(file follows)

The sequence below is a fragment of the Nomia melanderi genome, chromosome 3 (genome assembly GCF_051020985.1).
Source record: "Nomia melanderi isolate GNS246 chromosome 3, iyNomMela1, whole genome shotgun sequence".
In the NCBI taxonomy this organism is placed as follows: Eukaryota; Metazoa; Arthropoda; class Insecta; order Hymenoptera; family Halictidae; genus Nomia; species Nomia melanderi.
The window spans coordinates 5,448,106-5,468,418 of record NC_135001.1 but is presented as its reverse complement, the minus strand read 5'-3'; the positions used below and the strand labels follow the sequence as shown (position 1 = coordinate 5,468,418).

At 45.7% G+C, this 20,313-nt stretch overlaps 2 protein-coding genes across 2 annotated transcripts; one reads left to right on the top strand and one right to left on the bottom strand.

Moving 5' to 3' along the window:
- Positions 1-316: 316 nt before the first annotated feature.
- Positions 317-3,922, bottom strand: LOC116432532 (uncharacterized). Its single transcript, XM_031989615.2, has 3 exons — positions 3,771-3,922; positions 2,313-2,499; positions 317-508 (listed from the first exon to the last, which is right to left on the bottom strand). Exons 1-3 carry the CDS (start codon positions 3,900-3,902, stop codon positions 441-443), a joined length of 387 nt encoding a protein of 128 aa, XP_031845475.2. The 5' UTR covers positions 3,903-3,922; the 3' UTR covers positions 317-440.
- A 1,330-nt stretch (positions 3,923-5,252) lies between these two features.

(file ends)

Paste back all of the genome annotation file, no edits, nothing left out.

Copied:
The sequence below is a fragment of the Nomia melanderi genome, chromosome 3 (genome assembly GCF_051020985.1).
Source record: "Nomia melanderi isolate GNS246 chromosome 3, iyNomMela1, whole genome shotgun sequence".
In the NCBI taxonomy this organism is placed as follows: Eukaryota; Metazoa; Arthropoda; class Insecta; order Hymenoptera; family Halictidae; genus Nomia; species Nomia melanderi.
The window spans coordinates 5,448,106-5,468,418 of record NC_135001.1 but is presented as its reverse complement, the minus strand read 5'-3'; the positions used below and the strand labels follow the sequence as shown (position 1 = coordinate 5,468,418).

At 45.7% G+C, this 20,313-nt stretch overlaps 2 protein-coding genes across 2 annotated transcripts; one reads left to right on the top strand and one right to left on the bottom strand.

Moving 5' to 3' along the window:
- Positions 1-316: 316 nt before the first annotated feature.
- Positions 317-3,922, bottom strand: LOC116432532 (uncharacterized). Its single transcript, XM_031989615.2, has 3 exons — positions 3,771-3,922; positions 2,313-2,499; positions 317-508 (listed from the first exon to the last, which is right to left on the bottom strand). Exons 1-3 carry the CDS (start codon positions 3,900-3,902, stop codon positions 441-443), a joined length of 387 nt encoding a protein of 128 aa, XP_031845475.2. The 5' UTR covers positions 3,903-3,922; the 3' UTR covers positions 317-440.
- A 1,330-nt stretch (positions 3,923-5,252) lies between these two features.